Do hackers make the best testers?

Recently, I was asked “what makes a good software tester,” and as a subtext, whether hacking and testing share a similar mindset, and how wide a skill set testers need to have.

I think the most valuable asset a Software Tester can have is an attitude of gleeful problem discovery. Someone that loves to break systems, discover their imperfections, and explore their weaknesses makes a great tester. I haven’t met many people that really enjoy and excel at this, but it’s probably is an attribute that is common with Hackers as well.

It’s also wonderful to have a tester that really cares about the quality of the product. It’s absolutely essential for someone that wants to excel as a tester. That means having the patience and desire to work closely with the Quality Assurance group, to understand what a “good customer experience” means, and to really grasp things like quality of services, user experience, and customer needs.

Part of being a good tester means enjoying running down the rabbit hole. Where the hole leads is a mystery. Perhaps testing discovers problems stemming from poor UI design, SQL injection problems, performance issues caused by heavy loading, or playing the clueless user that always clicks the wrong thing and triggers a logic error.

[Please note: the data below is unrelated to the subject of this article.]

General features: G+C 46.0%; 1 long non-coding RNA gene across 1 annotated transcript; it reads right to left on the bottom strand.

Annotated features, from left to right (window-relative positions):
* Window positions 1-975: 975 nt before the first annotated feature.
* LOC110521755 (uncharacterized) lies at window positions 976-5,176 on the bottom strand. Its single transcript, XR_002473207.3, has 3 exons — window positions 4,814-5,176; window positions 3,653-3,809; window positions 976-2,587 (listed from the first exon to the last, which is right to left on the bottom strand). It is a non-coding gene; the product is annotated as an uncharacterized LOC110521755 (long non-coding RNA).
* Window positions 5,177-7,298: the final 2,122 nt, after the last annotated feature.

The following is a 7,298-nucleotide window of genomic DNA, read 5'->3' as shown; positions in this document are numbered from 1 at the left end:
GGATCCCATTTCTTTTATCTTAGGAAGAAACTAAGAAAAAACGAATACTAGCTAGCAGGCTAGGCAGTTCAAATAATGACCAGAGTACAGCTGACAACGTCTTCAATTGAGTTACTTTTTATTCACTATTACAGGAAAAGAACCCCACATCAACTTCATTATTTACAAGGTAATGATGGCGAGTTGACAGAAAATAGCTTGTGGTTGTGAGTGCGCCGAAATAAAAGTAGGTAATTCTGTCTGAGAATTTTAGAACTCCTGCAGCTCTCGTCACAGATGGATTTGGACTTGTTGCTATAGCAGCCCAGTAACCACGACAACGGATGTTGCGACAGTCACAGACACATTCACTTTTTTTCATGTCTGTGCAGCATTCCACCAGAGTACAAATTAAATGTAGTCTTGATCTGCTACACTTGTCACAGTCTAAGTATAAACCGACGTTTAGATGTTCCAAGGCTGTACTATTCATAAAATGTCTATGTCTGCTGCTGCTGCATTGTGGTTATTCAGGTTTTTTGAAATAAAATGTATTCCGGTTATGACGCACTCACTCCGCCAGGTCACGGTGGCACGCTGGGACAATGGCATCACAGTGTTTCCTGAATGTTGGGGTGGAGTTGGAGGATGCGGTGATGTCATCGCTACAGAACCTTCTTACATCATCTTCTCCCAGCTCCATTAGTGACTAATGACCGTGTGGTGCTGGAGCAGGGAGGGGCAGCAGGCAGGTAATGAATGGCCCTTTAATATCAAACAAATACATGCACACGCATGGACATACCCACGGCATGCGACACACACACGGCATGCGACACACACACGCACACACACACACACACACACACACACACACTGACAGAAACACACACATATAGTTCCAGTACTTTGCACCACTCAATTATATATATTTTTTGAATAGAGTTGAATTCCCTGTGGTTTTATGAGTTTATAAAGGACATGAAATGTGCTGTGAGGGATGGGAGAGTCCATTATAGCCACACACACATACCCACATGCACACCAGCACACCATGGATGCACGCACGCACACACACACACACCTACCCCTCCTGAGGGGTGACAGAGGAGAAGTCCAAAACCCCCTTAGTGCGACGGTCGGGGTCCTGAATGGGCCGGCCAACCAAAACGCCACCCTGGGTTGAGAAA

The “how” of testing is another matter though. Yes, there are well understood principles and techniques, and often tools, for testing all of these things. I have found that in most cases, good testers tend to specialize. I don’t expect to find one person that can find the flaws in the user interface, perform load testing, and also look for SQL injection vulnerabilities. To get really good at all of these things, you need a team — some of those team members will focus on the back end, some on security, some on database systems, some on the front end. Finding someone that’s great at tackling a couple of those verticals is pretty rare. That said, every tester should have an adequate, at least shallow understanding of all of these areas. In order to properly localize a problem, you need to understand what could be causing it. But having other resources to bring in to help diagnose the specialty areas is critical.

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